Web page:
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BlackbuttWA
1st Aug 2016, 12:02 PM
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G'day ,

Would these be any good for HSS gouges etc. ?


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200mm 8 inch THK Diamond Lapidary Jewelry Grinding wheel 50mm 2" Width Grit 80
Cheers
Col

Pat
1st Aug 2016, 06:11 PM
Col, you mean these (http://www.ebay.com.au/itm/200mm-8-inch-THK-Diamond-Lapidary-Jewelry-Grinding-wheel-50mm-2-Width-Grit-80-/131848390079?hash=item1eb2c6c5bf:g:tVkAAOSwT~9Wlp7m)?

Phily
1st Aug 2016, 07:49 PM
I'm interested on folks thoughts on these as well!!

GeoffW1
1st Aug 2016, 08:31 PM
Hi,

In my experience they are good for final honing to a razor edge, but for roughing to shape or removing big nicks you are better off with a standard oxide wheel.

Cheers

jhovel
1st Aug 2016, 10:07 PM
Diamond wheels are only useful for tungsten carbide tools - apart from their use on other non-metal materials.
For steel (including HSS) tools you need CBN or ceramic wheels (like silicone oxide or carboundum or whatever).
Diamond wheels can only be used on steel at a speed that does NOT produce sparks runnding DRY. And only after establishing that, you should use water or kero or turps as a medium to flush the metal dust off the wheel.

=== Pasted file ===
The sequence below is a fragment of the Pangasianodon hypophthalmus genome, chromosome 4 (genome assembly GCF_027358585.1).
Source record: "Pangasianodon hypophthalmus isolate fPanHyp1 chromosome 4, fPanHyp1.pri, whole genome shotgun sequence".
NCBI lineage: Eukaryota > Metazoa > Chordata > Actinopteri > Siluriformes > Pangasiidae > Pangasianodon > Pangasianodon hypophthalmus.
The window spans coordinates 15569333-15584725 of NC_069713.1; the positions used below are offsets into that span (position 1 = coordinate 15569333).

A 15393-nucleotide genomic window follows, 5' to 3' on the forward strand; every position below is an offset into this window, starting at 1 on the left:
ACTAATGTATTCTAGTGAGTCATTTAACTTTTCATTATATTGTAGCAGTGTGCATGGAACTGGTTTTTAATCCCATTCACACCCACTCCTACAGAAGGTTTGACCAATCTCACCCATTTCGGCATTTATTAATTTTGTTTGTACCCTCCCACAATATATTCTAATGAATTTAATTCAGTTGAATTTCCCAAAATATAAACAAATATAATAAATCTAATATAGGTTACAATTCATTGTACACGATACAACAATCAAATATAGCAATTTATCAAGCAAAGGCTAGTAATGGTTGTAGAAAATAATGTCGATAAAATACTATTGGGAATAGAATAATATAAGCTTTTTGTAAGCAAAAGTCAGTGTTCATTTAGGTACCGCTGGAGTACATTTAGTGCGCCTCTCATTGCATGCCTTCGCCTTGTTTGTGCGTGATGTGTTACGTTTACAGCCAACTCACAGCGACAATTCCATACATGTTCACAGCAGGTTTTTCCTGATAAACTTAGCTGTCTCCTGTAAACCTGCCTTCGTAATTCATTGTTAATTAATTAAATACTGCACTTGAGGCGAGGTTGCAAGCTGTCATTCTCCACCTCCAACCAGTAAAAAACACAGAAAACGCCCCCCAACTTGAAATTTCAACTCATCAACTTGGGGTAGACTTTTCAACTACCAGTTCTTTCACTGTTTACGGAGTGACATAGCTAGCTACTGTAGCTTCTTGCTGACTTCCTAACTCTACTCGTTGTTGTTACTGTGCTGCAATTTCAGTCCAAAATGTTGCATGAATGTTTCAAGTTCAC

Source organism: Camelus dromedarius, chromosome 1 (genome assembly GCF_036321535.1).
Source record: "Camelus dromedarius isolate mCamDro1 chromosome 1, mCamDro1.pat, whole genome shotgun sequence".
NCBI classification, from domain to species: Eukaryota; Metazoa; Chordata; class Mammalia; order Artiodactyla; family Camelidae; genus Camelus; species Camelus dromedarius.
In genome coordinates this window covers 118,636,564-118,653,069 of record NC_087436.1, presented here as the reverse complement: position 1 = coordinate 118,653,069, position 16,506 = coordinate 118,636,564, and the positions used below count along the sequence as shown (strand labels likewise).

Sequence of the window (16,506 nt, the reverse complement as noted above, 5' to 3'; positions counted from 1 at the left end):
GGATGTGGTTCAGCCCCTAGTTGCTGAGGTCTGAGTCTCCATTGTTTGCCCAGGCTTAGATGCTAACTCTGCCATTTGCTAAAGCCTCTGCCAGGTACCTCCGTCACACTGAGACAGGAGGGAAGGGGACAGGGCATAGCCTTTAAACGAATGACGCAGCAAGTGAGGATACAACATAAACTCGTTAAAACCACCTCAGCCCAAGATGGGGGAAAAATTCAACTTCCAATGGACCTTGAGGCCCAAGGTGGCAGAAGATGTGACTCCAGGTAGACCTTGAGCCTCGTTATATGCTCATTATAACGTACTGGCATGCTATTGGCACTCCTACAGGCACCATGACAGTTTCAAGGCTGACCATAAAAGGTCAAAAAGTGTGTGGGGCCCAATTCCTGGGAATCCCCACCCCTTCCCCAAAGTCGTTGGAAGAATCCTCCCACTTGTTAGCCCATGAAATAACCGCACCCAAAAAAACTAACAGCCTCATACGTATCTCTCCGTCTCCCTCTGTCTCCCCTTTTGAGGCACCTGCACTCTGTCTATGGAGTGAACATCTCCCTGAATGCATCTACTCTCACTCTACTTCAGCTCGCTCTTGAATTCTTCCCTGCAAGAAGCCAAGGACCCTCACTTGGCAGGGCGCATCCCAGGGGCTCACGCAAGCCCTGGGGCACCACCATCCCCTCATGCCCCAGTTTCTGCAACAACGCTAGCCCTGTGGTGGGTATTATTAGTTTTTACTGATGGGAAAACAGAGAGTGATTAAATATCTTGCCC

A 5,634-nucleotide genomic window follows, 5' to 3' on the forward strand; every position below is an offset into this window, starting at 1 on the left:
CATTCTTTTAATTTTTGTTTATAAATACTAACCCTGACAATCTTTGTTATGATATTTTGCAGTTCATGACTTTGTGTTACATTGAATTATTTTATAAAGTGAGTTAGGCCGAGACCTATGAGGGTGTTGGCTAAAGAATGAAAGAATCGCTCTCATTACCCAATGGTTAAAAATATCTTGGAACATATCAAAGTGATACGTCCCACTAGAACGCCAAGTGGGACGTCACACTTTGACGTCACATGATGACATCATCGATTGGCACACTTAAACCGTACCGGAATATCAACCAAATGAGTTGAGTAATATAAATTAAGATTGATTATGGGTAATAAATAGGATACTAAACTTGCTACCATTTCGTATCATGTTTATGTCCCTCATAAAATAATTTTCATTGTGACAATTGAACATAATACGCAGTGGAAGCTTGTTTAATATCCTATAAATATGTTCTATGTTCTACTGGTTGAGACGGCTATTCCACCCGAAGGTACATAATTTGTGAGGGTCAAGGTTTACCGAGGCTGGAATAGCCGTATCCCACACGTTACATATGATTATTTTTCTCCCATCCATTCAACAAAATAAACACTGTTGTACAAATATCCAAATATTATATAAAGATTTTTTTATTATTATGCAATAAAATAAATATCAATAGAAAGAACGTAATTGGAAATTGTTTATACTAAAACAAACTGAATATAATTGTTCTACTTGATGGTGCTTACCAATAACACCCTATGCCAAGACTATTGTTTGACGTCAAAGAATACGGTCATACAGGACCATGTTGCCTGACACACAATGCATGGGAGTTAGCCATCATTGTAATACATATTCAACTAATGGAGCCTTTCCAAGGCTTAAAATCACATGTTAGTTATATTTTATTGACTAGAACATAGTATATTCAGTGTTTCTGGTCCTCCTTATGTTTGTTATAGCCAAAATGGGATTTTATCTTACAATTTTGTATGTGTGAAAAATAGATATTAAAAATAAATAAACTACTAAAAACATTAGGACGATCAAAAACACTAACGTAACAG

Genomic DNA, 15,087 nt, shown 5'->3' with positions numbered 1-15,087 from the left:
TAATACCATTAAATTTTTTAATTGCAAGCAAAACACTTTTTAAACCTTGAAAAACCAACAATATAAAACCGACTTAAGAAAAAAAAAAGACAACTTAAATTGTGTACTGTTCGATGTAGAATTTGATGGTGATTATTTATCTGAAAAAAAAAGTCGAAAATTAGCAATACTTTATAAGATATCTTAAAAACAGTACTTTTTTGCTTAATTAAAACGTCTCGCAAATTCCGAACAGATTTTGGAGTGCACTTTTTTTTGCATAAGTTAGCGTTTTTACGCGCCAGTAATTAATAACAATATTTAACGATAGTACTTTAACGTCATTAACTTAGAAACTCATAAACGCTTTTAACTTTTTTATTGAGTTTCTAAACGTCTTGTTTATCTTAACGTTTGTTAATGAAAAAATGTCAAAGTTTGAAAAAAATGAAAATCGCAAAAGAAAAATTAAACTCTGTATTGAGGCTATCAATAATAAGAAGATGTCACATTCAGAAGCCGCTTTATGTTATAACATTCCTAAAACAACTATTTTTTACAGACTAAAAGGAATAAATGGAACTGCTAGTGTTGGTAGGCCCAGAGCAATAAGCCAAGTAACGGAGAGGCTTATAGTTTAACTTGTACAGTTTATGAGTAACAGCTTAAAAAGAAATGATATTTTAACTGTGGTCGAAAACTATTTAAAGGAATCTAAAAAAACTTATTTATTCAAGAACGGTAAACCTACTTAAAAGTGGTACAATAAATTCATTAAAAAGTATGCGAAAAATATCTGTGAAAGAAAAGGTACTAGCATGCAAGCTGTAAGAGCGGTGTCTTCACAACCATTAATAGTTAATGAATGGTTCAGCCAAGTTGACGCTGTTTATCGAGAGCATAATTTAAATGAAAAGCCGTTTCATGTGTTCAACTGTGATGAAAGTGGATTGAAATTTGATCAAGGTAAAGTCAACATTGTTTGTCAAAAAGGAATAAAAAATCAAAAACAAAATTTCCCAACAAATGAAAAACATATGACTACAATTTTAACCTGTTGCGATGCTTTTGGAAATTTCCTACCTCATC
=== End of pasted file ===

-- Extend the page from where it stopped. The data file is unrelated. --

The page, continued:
Diamond is carbon - and steel absorbs carbon when heated to high enough temperature. So if the interface gets to a temperature to cause sparks, then the diamond is being absorbed into the sparking metal particles - quite quickly!

Nubsnstubs
1st Aug 2016, 11:35 PM
Diamond wheels are only useful for tungsten carbide tools - apart from their use on other non-metal materials.
For steel (including HSS) tools you need CBN or ceramic wheels (like silicone oxide or carboundum or whatever).
Diamond wheels can only be used on steel at a speed that does NOT produce sparks runnding DRY. And only after establishing that, you should use water or kero or turps as a medium to flush the metal dust off the wheel.
Diamond is carbon - and steel absorbs carbon when heated to high enough temperature. So if the interface gets to a temperature to cause sparks, then the diamond is being absorbed into the sparking metal particles - quite quickly!

Jhovel, that really makes sense to the issue I was having when I was using the lapidary diamond wheels I have. The Thompson bowl gouges I had were getting a sharp edge and excellent burr, but somewhere in the turning endeavor, I would all of a sudden just couldn't get it to cut. I noticed a section of the edge was gone, broken off. I probably lost about a quarter inch sharpening it 5-10 times on each small bowl I was turning. After I got CBN, the edges stopped breaking and would actually cut until dull, unlike when I was using diamond and getting ragged broken edges on the gouge. No one on this side of the pond could explain what the adverse reaction with diamond and HSS would be........ Thanks again for that educated answer.......... Jerry (in Tucson)

Phily
2nd Aug 2016, 06:52 PM
Diamond wheels are only useful for tungsten carbide tools - apart from their use on other non-metal materials.
For steel (including HSS) tools you need CBN or ceramic wheels (like silicone oxide or carboundum or whatever).